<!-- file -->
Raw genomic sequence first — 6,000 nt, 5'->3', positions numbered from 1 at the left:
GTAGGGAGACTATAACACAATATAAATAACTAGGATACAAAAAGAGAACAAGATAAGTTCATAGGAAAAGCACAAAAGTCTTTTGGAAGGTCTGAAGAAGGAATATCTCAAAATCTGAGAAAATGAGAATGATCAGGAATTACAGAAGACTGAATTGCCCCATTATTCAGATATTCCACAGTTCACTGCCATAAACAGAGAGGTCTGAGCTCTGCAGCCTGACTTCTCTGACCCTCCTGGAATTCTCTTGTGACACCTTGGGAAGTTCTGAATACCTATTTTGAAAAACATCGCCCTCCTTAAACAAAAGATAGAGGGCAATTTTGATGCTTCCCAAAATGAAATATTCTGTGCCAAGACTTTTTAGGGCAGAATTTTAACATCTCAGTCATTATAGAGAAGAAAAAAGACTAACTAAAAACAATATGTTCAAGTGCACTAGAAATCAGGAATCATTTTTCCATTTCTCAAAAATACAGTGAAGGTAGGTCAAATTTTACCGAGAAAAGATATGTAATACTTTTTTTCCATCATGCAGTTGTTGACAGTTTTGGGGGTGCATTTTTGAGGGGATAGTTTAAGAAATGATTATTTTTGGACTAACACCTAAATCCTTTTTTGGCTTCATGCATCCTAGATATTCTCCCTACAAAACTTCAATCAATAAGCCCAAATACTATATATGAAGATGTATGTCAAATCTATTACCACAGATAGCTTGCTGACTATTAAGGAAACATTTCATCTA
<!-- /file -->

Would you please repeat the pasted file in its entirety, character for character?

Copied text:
Raw genomic sequence first — 6,000 nt, 5'->3', positions numbered from 1 at the left:
GTAGGGAGACTATAACACAATATAAATAACTAGGATACAAAAAGAGAACAAGATAAGTTCATAGGAAAAGCACAAAAGTCTTTTGGAAGGTCTGAAGAAGGAATATCTCAAAATCTGAGAAAATGAGAATGATCAGGAATTACAGAAGACTGAATTGCCCCATTATTCAGATATTCCACAGTTCACTGCCATAAACAGAGAGGTCTGAGCTCTGCAGCCTGACTTCTCTGACCCTCCTGGAATTCTCTTGTGACACCTTGGGAAGTTCTGAATACCTATTTTGAAAAACATCGCCCTCCTTAAACAAAAGATAGAGGGCAATTTTGATGCTTCCCAAAATGAAATATTCTGTGCCAAGACTTTTTAGGGCAGAATTTTAACATCTCAGTCATTATAGAGAAGAAAAAAGACTAACTAAAAACAATATGTTCAAGTGCACTAGAAATCAGGAATCATTTTTCCATTTCTCAAAAATACAGTGAAGGTAGGTCAAATTTTACCGAGAAAAGATATGTAATACTTTTTTTCCATCATGCAGTTGTTGACAGTTTTGGGGGTGCATTTTTGAGGGGATAGTTTAAGAAATGATTATTTTTGGACTAACACCTAAATCCTTTTTTGGCTTCATGCATCCTAGATATTCTCCCTACAAAACTTCAATCAATAAGCCCAAATACTATATATGAAGATGTATGTCAAATCTATTACCACAGATAGCTTGCTGACTATTAAGGAAACATTTCATCTA